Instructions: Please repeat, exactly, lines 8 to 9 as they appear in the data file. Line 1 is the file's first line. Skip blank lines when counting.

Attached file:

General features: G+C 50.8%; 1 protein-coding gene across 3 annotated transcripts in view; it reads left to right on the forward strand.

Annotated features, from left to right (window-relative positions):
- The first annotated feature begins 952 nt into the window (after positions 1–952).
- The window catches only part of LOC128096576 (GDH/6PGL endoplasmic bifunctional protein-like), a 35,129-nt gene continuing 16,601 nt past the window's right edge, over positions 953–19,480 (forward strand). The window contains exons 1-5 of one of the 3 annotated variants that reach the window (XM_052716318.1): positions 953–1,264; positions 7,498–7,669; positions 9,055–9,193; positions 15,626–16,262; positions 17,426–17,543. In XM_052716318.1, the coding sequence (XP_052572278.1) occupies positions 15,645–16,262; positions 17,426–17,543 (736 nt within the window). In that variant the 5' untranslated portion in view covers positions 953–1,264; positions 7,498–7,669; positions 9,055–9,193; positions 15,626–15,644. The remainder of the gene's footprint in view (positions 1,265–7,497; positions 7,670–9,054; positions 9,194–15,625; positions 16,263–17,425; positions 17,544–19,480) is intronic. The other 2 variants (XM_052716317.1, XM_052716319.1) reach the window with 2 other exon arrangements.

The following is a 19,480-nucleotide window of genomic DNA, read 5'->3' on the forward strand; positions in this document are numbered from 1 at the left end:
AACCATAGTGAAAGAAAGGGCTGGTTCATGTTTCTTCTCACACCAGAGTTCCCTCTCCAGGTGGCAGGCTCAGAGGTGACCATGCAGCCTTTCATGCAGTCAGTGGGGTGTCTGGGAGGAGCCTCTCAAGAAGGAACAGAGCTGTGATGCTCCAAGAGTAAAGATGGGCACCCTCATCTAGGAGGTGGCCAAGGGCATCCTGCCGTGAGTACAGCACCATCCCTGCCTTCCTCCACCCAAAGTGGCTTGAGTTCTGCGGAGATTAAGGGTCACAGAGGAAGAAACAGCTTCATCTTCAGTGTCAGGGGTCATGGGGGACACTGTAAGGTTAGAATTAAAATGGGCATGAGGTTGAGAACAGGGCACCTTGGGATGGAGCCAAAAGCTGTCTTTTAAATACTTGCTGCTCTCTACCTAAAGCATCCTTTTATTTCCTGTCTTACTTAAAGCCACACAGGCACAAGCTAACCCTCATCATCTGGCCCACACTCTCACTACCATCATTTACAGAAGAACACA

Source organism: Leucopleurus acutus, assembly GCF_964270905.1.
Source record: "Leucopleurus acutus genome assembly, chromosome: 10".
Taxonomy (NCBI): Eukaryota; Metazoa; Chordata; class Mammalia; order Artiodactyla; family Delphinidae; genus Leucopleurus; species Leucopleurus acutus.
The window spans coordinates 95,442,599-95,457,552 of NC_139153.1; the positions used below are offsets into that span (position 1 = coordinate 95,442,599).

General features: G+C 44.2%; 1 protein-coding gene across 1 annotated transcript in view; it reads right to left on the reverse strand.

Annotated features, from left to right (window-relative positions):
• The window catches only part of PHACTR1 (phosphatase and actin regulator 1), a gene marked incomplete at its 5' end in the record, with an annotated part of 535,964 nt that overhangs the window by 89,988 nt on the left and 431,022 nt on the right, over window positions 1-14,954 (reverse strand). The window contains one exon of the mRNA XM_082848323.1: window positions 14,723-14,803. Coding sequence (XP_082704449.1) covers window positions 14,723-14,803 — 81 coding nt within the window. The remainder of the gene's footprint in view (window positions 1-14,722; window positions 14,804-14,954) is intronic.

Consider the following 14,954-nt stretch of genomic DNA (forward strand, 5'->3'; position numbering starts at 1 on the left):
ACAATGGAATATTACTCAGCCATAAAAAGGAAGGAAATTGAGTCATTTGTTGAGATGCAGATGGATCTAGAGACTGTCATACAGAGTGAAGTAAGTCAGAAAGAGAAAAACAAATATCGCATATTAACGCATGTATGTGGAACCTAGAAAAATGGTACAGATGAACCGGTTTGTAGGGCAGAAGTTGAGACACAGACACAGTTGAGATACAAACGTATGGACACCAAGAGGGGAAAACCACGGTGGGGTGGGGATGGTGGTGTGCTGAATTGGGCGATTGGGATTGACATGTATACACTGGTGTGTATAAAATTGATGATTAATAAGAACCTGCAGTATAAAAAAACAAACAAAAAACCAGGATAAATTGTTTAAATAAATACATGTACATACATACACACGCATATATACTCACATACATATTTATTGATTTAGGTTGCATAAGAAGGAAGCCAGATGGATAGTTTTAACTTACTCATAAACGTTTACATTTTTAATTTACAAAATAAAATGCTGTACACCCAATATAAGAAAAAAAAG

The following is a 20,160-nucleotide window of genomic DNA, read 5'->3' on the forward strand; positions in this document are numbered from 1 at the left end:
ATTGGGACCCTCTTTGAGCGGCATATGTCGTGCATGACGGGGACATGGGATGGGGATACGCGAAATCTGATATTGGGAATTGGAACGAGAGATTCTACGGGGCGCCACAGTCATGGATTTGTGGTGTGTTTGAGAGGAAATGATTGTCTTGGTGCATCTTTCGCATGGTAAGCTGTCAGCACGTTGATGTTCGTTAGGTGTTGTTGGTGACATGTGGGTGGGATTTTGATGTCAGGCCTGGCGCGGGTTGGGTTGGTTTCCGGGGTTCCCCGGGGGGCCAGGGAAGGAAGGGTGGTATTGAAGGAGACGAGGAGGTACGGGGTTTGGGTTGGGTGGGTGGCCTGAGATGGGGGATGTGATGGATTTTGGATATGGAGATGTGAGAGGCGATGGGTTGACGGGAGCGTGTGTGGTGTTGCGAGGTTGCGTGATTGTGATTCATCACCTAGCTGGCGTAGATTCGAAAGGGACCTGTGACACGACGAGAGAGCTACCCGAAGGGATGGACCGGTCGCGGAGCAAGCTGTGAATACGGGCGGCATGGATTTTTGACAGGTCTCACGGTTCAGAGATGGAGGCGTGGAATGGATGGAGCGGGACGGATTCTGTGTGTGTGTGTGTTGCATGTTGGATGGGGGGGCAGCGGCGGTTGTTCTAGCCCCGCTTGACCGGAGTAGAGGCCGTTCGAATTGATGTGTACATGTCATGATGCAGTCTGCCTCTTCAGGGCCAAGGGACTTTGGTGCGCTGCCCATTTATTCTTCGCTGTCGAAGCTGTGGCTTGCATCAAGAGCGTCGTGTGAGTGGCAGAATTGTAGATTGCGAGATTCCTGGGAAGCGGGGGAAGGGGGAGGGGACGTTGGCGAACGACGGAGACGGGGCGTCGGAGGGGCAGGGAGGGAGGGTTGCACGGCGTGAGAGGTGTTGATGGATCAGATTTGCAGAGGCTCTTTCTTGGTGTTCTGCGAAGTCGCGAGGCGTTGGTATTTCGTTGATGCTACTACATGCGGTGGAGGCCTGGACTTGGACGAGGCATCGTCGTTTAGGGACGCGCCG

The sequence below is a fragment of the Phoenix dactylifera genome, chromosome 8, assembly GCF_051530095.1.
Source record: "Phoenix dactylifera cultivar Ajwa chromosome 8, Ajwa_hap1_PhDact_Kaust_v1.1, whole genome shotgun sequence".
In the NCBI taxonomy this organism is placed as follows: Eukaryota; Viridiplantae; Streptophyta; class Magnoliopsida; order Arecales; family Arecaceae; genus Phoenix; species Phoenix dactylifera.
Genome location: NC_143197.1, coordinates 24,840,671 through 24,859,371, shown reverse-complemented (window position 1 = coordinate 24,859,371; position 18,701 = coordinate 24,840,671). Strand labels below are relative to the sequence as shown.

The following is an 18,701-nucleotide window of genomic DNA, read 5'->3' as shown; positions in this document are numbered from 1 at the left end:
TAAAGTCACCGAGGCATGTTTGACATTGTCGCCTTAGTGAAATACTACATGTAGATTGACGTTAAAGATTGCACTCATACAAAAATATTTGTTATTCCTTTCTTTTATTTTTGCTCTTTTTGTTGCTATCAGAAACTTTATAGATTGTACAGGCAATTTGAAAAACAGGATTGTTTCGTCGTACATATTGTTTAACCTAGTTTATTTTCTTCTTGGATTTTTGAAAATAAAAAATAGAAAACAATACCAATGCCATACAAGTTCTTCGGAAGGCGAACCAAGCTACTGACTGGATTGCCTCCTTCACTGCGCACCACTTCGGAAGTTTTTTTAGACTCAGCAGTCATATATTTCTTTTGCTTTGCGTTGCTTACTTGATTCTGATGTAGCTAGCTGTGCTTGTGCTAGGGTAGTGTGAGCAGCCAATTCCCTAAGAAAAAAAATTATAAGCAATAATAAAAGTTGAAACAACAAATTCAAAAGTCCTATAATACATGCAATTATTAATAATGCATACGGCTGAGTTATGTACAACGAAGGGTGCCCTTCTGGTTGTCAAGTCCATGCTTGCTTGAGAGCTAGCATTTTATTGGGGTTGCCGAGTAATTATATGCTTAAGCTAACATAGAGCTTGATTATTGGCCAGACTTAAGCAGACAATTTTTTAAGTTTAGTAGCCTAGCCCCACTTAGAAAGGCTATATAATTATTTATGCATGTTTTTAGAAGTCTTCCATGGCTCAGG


Source record: "Leucopleurus acutus genome assembly, chromosome: 10".
Taxonomy (NCBI): Eukaryota; Metazoa; Chordata; class Mammalia; order Artiodactyla; family Delphinidae; genus Leucopleurus; species Leucopleurus acutus.